Personal thoughts back in May

Processing the Deluge

My friends’ timelines and social feeds were suddenly packed with resources, books, ideas, art shows, and gatherings. Then, the protesters and riots began to organize. My mother called me informing me that some protesters destroyed several businesses around town.

It was sad to see the aftermath of the destruction before our eyes. Though this was a fact, I felt like she said some careless things afterward, and I attempted to stay calm and explain how emotionally upset people were at various injustices that she might not be completely aware of.

Image by StockSnap from Pixabay

One of the leaders in my service organization gave an impassioned speech about interrupting your happy bubble for just a moment to consider the various things that blacks in America experience on a daily basis. He listed various things in his day-to-day life, experiences surrounding racial profiling, and shielding his one year son from these topics until he was older.

I don’t think defunding the police is a wise course of action, as there are good officers who help protect and lay down their life for their community. However, police brutality is a serious issue to address.

Photo by Julian Wan on Unsplash

When news broke out about Ahmaud Arbery, I cried when I found out about the story. Earnestly, I decided to run for justice out of support of a fellow runner. I couldn’t jog downtown with the other advocates with the pandemic going on, so I jogged 2.23 miles around the field by myself. I posted #IRunForMaud hashtags wherever I could. My idle mind asked, “What else can I do in the middle of the pandemic?”

Stay informed, for one thing. I’m currently reading “Just Mercy” by Bryan Stevenson, an attorney who founded the Equal Justice Initiative. It was dedicated to “defending the poor, the wrongly condemned, and those trapped in the furthest reaches of our criminal justice system.”

The Indignity of Microaggressions

One day, on my way to the Spanish club, I noticed that the Black Student Union at my school posted about various graphics briefly describing “microaggressions” to their social media pages. At the time, I was unaware that there was even a term for things I noticed in my daily life.

Andrew Limbong, a reporter for National Public Radio, interviewed Kevin Nadal, a professor of psychology at John Jay College of Criminal Justice, who spent years researching and writing books on the effects of microaggressions. As these big structural issues play out, he says it’s important to confront the small stuff.

To be clear, the “micro” in microaggression doesn’t mean that these acts can’t have big, life-changing impacts. They can, which is all the more reason to address them when you see them.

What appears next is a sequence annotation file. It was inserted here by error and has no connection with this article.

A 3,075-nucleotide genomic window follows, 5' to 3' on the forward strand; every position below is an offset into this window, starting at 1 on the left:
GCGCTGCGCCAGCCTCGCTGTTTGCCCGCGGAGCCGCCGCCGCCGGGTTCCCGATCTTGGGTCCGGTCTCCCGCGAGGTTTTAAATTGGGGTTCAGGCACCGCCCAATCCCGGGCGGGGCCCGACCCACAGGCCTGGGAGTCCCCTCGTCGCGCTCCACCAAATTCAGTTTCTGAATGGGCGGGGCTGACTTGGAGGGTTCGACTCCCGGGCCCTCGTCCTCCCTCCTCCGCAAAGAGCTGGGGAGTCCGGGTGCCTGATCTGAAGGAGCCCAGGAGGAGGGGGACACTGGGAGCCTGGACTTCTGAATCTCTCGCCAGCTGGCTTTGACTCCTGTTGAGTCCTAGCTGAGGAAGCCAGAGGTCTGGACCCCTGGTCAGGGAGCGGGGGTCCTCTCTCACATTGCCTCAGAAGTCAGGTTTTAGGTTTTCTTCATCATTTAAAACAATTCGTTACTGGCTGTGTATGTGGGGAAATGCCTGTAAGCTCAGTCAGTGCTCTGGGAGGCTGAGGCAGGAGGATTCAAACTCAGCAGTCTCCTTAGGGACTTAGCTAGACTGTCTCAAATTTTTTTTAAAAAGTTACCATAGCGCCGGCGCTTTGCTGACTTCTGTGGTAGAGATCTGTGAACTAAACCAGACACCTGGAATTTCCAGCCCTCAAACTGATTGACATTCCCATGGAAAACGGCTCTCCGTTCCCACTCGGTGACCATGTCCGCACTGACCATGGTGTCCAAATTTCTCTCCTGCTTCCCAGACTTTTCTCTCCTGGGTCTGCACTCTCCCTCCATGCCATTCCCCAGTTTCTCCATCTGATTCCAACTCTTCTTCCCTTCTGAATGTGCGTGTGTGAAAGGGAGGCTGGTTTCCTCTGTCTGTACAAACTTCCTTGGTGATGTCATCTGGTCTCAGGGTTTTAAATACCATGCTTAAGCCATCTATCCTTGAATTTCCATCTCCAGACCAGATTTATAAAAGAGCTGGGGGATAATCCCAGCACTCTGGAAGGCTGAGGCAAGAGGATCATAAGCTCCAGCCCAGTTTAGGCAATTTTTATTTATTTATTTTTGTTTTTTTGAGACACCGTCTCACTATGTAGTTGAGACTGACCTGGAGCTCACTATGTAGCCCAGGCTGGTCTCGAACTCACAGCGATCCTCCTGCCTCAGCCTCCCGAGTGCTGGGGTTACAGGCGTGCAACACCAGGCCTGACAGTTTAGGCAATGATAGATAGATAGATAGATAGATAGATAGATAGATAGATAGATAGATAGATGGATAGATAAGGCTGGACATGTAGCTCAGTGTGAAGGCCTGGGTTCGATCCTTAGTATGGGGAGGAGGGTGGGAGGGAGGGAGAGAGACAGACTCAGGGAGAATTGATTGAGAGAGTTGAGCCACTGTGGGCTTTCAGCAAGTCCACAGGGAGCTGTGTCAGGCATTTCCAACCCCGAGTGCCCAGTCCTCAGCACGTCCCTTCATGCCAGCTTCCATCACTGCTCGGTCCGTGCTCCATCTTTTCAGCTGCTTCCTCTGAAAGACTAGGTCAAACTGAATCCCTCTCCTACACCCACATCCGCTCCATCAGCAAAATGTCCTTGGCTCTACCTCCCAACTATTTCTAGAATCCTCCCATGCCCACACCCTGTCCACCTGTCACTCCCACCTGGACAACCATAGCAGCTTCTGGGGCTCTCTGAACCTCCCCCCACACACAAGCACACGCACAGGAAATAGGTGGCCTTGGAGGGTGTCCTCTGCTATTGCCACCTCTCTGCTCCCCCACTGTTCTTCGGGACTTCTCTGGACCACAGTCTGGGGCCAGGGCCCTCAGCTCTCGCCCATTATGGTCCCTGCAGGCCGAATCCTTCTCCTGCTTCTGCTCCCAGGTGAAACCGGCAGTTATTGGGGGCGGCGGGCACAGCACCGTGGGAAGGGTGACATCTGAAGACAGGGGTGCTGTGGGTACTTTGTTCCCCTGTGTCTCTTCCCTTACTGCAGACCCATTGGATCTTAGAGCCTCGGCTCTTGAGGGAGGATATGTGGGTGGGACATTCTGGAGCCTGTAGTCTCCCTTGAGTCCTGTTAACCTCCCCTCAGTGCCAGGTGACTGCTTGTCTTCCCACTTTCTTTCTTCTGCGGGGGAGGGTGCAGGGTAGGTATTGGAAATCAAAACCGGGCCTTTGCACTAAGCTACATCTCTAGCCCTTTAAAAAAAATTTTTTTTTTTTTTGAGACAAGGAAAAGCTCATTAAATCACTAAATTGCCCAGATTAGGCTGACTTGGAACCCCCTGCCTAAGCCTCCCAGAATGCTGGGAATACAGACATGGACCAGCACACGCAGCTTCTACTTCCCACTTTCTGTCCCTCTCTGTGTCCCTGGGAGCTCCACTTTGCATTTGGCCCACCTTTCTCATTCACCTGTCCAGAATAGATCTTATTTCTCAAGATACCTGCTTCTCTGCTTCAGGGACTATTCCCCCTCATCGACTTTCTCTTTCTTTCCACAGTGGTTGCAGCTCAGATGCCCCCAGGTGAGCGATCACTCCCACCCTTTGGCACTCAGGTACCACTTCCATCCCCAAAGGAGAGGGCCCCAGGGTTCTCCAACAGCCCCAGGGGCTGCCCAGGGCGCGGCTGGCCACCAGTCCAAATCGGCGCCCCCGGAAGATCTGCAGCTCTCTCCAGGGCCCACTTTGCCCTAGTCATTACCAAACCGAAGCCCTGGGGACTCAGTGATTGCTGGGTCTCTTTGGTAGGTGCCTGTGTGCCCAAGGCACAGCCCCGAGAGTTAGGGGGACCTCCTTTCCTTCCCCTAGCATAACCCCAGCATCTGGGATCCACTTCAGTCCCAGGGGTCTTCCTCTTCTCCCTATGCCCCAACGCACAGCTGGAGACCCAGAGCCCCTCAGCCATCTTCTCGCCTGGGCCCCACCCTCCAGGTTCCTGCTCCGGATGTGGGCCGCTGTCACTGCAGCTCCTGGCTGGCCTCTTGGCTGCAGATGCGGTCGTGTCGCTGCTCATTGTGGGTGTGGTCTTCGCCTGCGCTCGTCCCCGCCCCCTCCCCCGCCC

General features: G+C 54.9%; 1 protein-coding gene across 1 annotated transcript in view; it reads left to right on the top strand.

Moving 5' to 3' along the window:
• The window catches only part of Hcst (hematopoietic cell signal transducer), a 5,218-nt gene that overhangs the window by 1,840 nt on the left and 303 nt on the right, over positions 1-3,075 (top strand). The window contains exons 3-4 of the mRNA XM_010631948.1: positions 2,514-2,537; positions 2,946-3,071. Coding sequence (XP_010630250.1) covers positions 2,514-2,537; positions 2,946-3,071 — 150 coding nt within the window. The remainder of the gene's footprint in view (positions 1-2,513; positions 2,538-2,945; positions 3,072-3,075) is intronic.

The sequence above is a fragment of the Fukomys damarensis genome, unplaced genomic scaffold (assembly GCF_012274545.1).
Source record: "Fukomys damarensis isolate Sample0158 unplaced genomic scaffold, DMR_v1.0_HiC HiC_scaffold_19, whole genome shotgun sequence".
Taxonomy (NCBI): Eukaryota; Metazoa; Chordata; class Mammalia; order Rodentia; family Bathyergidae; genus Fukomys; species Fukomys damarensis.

Andrew Limbong, NPR article – “Microaggressions Are A Big Deal: How To Talk Them Out And When To Walk Away

Kevin Nadal: Microaggressions are defined as the everyday, subtle, intentional — and oftentimes unintentional — interactions or behaviors that communicate some sort of bias toward historically marginalized groups.

The difference between microaggressions and overt discrimination or macroaggressions, is that people who commit microaggressions might not even be aware of them.

Someone commenting on how well an Asian American speaks English, which presumes the Asian American was not born here, is one example of a microaggression. 

Building a Bridge When You Don’t Feel Like It

Solemnly smiling, Kevin described an experience that I’ve encountered before. At the time, I was very surprised, but not necessarily hurt. Then, my mother’s thoughts trail in my mind. “When people first look at you, they’re going to see an Asian first, then American later.”

I was more hurt when that same elderly woman thought I had a fifth-grade education and called me a fraud. She proceeded to “teach” me as I was serving her as a cashier in the checkout lane. The peculiar thing was that, in the midst of this unnerving interaction, I took a deep breath and was nice and patient with her.

I wanted to overcome these tenuous bonds. I felt like I walking in a dark forest with thick, heavy brush, and if I never addressed these issues I would start to wander in grim areas if I didn’t build a bridge to cross to new destinations. The question I asked myself was, “If I choose to build this bridge, will it lead me into danger?”

Image by Gerd Altmann from Pixabay

She was delighted that someone was listening. I wasn’t sure if it was against my better judgment, but providing excellent service is my nature in spite of who I was dealing with. I could always call a manager if things got out of hand. So, I bit my tongue multiple times and wrote several personal letters of frustration and diary entries to myself.

If I was going to learn from her, she will certainly learn from me. We learn from every personal interaction, and every experience shapes us.

My thought rationale